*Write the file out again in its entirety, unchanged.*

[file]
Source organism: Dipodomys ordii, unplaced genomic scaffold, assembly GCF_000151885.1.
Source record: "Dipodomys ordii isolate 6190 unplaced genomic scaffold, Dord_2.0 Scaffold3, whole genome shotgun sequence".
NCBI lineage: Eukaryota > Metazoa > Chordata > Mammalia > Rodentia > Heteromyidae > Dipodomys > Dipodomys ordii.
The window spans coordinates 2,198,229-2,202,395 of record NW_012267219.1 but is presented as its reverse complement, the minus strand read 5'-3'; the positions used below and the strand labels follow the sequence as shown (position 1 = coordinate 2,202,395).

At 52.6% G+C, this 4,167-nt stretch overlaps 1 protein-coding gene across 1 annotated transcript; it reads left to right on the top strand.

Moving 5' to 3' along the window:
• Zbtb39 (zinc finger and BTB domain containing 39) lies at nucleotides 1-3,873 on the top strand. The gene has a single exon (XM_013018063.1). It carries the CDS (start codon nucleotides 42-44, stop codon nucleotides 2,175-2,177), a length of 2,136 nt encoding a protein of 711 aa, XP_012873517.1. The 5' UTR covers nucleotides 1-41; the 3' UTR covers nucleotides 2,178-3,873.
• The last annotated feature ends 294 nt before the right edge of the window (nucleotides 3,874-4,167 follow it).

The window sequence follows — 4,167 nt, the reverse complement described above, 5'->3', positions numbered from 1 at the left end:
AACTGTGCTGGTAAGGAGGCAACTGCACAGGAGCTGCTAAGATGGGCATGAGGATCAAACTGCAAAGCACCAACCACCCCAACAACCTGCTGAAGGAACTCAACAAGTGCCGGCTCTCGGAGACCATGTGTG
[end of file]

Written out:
Source organism: Dipodomys ordii, unplaced genomic scaffold, assembly GCF_000151885.1.
Source record: "Dipodomys ordii isolate 6190 unplaced genomic scaffold, Dord_2.0 Scaffold3, whole genome shotgun sequence".
NCBI lineage: Eukaryota > Metazoa > Chordata > Mammalia > Rodentia > Heteromyidae > Dipodomys > Dipodomys ordii.
The window spans coordinates 2,198,229-2,202,395 of record NW_012267219.1 but is presented as its reverse complement, the minus strand read 5'-3'; the positions used below and the strand labels follow the sequence as shown (position 1 = coordinate 2,202,395).

At 52.6% G+C, this 4,167-nt stretch overlaps 1 protein-coding gene across 1 annotated transcript; it reads left to right on the top strand.

Moving 5' to 3' along the window:
• Zbtb39 (zinc finger and BTB domain containing 39) lies at nucleotides 1-3,873 on the top strand. The gene has a single exon (XM_013018063.1). It carries the CDS (start codon nucleotides 42-44, stop codon nucleotides 2,175-2,177), a length of 2,136 nt encoding a protein of 711 aa, XP_012873517.1. The 5' UTR covers nucleotides 1-41; the 3' UTR covers nucleotides 2,178-3,873.
• The last annotated feature ends 294 nt before the right edge of the window (nucleotides 3,874-4,167 follow it).

The window sequence follows — 4,167 nt, the reverse complement described above, 5'->3', positions numbered from 1 at the left end:
AACTGTGCTGGTAAGGAGGCAACTGCACAGGAGCTGCTAAGATGGGCATGAGGATCAAACTGCAAAGCACCAACCACCCCAACAACCTGCTGAAGGAACTCAACAAGTGCCGGCTCTCGGAGACCATGTGTG